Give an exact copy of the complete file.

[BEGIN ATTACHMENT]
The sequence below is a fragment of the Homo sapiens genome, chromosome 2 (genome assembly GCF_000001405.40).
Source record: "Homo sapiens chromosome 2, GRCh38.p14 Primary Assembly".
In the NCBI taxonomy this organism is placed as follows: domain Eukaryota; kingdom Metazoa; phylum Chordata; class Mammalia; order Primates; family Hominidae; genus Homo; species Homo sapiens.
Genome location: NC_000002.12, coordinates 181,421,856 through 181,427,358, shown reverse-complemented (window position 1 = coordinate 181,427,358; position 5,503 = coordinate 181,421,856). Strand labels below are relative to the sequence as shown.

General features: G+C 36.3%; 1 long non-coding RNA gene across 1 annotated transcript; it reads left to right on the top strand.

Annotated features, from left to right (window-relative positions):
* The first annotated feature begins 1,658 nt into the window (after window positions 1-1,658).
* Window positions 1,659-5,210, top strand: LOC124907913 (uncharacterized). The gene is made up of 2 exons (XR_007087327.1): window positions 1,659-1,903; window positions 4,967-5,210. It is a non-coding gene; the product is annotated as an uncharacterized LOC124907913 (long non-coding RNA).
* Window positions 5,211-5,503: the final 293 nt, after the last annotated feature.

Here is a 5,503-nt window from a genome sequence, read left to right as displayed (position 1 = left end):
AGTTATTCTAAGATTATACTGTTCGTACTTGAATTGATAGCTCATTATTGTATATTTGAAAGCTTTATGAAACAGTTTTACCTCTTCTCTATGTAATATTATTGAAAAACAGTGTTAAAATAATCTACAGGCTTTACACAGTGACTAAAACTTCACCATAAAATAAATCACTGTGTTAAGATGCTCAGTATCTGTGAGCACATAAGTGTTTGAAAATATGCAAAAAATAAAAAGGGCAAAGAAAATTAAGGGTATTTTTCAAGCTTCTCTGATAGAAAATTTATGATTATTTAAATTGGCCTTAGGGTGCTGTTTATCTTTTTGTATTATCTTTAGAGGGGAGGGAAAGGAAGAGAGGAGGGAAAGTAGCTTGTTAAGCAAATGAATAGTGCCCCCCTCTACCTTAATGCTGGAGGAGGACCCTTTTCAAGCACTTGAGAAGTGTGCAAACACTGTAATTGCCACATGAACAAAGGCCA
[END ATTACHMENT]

The sequence below is a fragment of the Homo sapiens genome, chromosome 2 (genome assembly GCF_000001405.40).
Source record: "Homo sapiens chromosome 2, GRCh38.p14 Primary Assembly".
In the NCBI taxonomy this organism is placed as follows: domain Eukaryota; kingdom Metazoa; phylum Chordata; class Mammalia; order Primates; family Hominidae; genus Homo; species Homo sapiens.
Genome location: NC_000002.12, coordinates 181,421,856 through 181,427,358, shown reverse-complemented (window position 1 = coordinate 181,427,358; position 5,503 = coordinate 181,421,856). Strand labels below are relative to the sequence as shown.

General features: G+C 36.3%; 1 long non-coding RNA gene across 1 annotated transcript; it reads left to right on the top strand.

Annotated features, from left to right (window-relative positions):
* The first annotated feature begins 1,658 nt into the window (after window positions 1-1,658).
* Window positions 1,659-5,210, top strand: LOC124907913 (uncharacterized). The gene is made up of 2 exons (XR_007087327.1): window positions 1,659-1,903; window positions 4,967-5,210. It is a non-coding gene; the product is annotated as an uncharacterized LOC124907913 (long non-coding RNA).
* Window positions 5,211-5,503: the final 293 nt, after the last annotated feature.

Here is a 5,503-nt window from a genome sequence, read left to right as displayed (position 1 = left end):
AGTTATTCTAAGATTATACTGTTCGTACTTGAATTGATAGCTCATTATTGTATATTTGAAAGCTTTATGAAACAGTTTTACCTCTTCTCTATGTAATATTATTGAAAAACAGTGTTAAAATAATCTACAGGCTTTACACAGTGACTAAAACTTCACCATAAAATAAATCACTGTGTTAAGATGCTCAGTATCTGTGAGCACATAAGTGTTTGAAAATATGCAAAAAATAAAAAGGGCAAAGAAAATTAAGGGTATTTTTCAAGCTTCTCTGATAGAAAATTTATGATTATTTAAATTGGCCTTAGGGTGCTGTTTATCTTTTTGTATTATCTTTAGAGGGGAGGGAAAGGAAGAGAGGAGGGAAAGTAGCTTGTTAAGCAAATGAATAGTGCCCCCCTCTACCTTAATGCTGGAGGAGGACCCTTTTCAAGCACTTGAGAAGTGTGCAAACACTGTAATTGCCACATGAACAAAGGCCA